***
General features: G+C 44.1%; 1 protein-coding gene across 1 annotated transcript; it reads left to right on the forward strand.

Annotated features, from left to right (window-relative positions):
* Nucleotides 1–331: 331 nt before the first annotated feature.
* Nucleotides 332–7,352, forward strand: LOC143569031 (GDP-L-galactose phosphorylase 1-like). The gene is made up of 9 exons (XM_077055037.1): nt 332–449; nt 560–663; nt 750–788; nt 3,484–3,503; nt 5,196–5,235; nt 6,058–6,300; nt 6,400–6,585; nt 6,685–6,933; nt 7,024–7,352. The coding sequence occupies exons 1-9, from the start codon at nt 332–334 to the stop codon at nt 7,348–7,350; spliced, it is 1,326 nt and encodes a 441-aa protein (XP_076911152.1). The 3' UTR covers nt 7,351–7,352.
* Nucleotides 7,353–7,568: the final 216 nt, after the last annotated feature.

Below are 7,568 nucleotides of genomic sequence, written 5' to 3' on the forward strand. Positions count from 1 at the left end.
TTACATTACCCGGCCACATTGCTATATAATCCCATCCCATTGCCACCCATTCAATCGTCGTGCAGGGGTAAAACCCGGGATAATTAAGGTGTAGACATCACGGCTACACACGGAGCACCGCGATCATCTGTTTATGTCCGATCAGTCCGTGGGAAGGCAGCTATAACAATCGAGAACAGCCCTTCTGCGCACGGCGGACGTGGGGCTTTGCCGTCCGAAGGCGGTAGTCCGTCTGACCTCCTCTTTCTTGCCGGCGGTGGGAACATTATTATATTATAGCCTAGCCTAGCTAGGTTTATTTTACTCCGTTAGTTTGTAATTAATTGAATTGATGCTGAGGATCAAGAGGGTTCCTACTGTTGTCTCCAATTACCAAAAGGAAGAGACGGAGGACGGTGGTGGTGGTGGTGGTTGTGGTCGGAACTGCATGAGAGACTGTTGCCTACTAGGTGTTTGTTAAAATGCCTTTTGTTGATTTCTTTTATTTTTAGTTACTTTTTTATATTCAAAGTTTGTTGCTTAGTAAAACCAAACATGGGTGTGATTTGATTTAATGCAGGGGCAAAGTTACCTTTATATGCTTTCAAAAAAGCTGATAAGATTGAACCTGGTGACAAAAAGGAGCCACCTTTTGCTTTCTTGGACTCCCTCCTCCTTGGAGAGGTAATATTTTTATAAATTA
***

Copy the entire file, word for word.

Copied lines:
General features: G+C 44.1%; 1 protein-coding gene across 1 annotated transcript; it reads left to right on the forward strand.

Annotated features, from left to right (window-relative positions):
* Nucleotides 1–331: 331 nt before the first annotated feature.
* Nucleotides 332–7,352, forward strand: LOC143569031 (GDP-L-galactose phosphorylase 1-like). The gene is made up of 9 exons (XM_077055037.1): nt 332–449; nt 560–663; nt 750–788; nt 3,484–3,503; nt 5,196–5,235; nt 6,058–6,300; nt 6,400–6,585; nt 6,685–6,933; nt 7,024–7,352. The coding sequence occupies exons 1-9, from the start codon at nt 332–334 to the stop codon at nt 7,348–7,350; spliced, it is 1,326 nt and encodes a 441-aa protein (XP_076911152.1). The 3' UTR covers nt 7,351–7,352.
* Nucleotides 7,353–7,568: the final 216 nt, after the last annotated feature.

Below are 7,568 nucleotides of genomic sequence, written 5' to 3' on the forward strand. Positions count from 1 at the left end.
TTACATTACCCGGCCACATTGCTATATAATCCCATCCCATTGCCACCCATTCAATCGTCGTGCAGGGGTAAAACCCGGGATAATTAAGGTGTAGACATCACGGCTACACACGGAGCACCGCGATCATCTGTTTATGTCCGATCAGTCCGTGGGAAGGCAGCTATAACAATCGAGAACAGCCCTTCTGCGCACGGCGGACGTGGGGCTTTGCCGTCCGAAGGCGGTAGTCCGTCTGACCTCCTCTTTCTTGCCGGCGGTGGGAACATTATTATATTATAGCCTAGCCTAGCTAGGTTTATTTTACTCCGTTAGTTTGTAATTAATTGAATTGATGCTGAGGATCAAGAGGGTTCCTACTGTTGTCTCCAATTACCAAAAGGAAGAGACGGAGGACGGTGGTGGTGGTGGTGGTTGTGGTCGGAACTGCATGAGAGACTGTTGCCTACTAGGTGTTTGTTAAAATGCCTTTTGTTGATTTCTTTTATTTTTAGTTACTTTTTTATATTCAAAGTTTGTTGCTTAGTAAAACCAAACATGGGTGTGATTTGATTTAATGCAGGGGCAAAGTTACCTTTATATGCTTTCAAAAAAGCTGATAAGATTGAACCTGGTGACAAAAAGGAGCCACCTTTTGCTTTCTTGGACTCCCTCCTCCTTGGAGAGGTAATATTTTTATAAATTA